Look, I’m not one to brag or tell you that I can see into the future, but I just want to begin with what I wrote last Thursday, moments after Ezekiel Elliott’s appeal to further delay his suspension was denied by the 2nd Circuit Court of Appeals:
“I can’t wait for Atlanta to blow the doors off this disoriented team playing without its brightest star on Sunday afternoon, and I want the Eagles to go down to Dallas the week after and deliver the knockout blow to the Cowboys on national television for all to see– and I want to hear Jerry Jones bitch about how it wasn’t fair. That’s a neat little ancillary benefit to this whole thing. It’s going to be awesome.”
Let’s see here. A 27-7 drubbing that featured a flaccid Cowboys offense that couldn’t run the ball, gave up eight sacks, and almost got the quarterback killed. Nailed the first part, although I was momentarily worried about my call on Jones. Amazingly, he didn’t have much to say after the game, but then, well, we got this report last night from Pro Football Talk, regarding a possible Jones ousting:
A league source with knowledge of the situation tells PFT that multiple owners already have been discussing the possibility, which flows from Article VIII of the NFL’s Constitution & Bylaws. Specifically, Section 8.13 authorizes the Commissioner to determine that an owner “has been or is guilty of conduct detrimental to the welfare of the League or professional football.” If the Commissioner believes the available sanction (a $500,000 fine) is “not adequate or sufficient,” the Commissioner may refer the issue to the NFL’s Executive Committee, which has the power to compel “[c]ancellation or forfeiture of the franchise in the League of any member club involved or implicated,” with a directive to sell the team.
It’s obviously an extreme outcome, and it surely would trigger years of litigation. But the possibility has emerged primarily because Jones has opted to take family business outside the family. As the source explained it, the primary affront comes from the belief among owners that Jones instigated Papa John’s CEO John Schnatter to disparage the NFL, blaming league leadership for ratings declines and, in turn, a reduction in Papa John’s revenues.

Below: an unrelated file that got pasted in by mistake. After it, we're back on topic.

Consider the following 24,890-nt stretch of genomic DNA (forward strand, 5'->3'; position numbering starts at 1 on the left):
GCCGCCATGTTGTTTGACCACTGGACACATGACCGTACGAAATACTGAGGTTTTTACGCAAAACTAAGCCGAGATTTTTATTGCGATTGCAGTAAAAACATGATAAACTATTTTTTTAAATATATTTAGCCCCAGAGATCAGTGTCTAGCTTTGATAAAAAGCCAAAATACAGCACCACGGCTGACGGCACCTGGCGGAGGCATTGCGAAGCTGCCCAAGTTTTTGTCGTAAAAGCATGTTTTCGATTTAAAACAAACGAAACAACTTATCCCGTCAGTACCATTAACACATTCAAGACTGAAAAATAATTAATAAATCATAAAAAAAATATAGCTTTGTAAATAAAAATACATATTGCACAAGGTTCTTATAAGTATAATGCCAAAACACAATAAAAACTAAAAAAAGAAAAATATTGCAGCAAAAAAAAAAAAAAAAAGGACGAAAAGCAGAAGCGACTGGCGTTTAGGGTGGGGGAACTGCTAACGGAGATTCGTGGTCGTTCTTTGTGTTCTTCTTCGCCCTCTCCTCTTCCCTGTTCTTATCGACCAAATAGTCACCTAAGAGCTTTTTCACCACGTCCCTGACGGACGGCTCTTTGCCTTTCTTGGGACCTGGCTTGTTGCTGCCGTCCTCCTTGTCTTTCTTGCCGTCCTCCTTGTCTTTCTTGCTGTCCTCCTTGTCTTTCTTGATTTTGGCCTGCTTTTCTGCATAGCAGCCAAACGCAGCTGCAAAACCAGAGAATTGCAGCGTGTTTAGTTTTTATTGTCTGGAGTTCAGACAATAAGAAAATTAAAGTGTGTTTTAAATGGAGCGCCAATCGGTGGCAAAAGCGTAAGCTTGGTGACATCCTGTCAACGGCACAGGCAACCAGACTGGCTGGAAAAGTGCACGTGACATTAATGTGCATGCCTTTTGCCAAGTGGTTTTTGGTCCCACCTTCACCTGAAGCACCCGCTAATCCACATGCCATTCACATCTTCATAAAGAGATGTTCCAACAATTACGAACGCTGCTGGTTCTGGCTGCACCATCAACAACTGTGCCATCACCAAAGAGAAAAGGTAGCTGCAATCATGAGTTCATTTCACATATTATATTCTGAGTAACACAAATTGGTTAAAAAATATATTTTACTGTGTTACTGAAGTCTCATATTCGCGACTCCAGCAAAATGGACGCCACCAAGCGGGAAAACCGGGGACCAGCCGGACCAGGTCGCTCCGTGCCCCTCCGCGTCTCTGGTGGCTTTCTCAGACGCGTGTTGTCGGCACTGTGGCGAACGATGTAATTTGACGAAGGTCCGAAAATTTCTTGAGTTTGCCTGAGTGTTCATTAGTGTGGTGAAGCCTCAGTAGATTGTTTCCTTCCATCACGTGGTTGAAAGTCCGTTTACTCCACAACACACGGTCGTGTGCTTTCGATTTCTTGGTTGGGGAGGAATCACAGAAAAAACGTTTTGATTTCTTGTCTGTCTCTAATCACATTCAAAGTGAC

Man, I thought we would just get some standard post game whining from Jones about lack of due process for Elliott, but instead we got…PIZZAGATE! If true, this might be my favorite sports story of all-time.
Let’s get this straight. Jones picks up the phone says, what? “Uh, hey, Papa John. This is Jerruh Jones. I know nobody likes your pizza because it tastes like it came out of the oven and was dipped in ass sweat, but, uh, I’m gonna need you to blame anthem protests and the commissioner for the revenue decline of your pizza, that, again, tastes like it was dipped in ass sweat.”
First, let me just say there’s no way that Jones is so petty and so vindictive that he would go rogue against the entity that’s made his franchise worth $4.2 billion and call PAPA JOHN to make Goodell look bad. It’s simply impossible that he would try to have the commissioner of the league removed just because his best player, who is by all accounts a total sleazeball and may or may not have hit a woman, was suspended. I’m sure he’s had long standing issues with Goodell and has been plotting behind the scenes for years to get him out…right?
Let’s see what well-sourced and respected longtime NFL reporter Jason La Canfora has on the subject:
Jones’ recent outbursts in public and in private, and his attacks on commissioner Roger Goodell, are being seen by his peers as a direct reaction to his anger of Ezekiel Elliott’s six-game suspension, the sources said, and are diminishing his respect and influence among other owners.
It’s true that there is a financial connection between Schnatter and Jones. Jerry is part-owner of 120 Papa John’s locations in Texas, so a revenue reduction affects his bottom line as well, but that’s probably chump change, considering Jones’ estimated $5 billion net worth.
Let’s take a moment and run this back. The Cowboys were embarrassed on national television. They are already down Elliott, and now may also be without Tyron Smith and Sean Lee. There are rumblings that fellow owners are so pissed at Jones’ behavior that they’ve considered going nuclear by suing Jones for the rights to the Cowboys. And now, here come the 8-1 Eagles, who currently have a 97 percent chance to make the postseason, and are in position to deliver that aforementioned Dallas knockout blow this Sunday night. I want to take this season, rub it all over my body, put it inside of me and keep it there forever.
— NFL (@NFL) November 13, 2017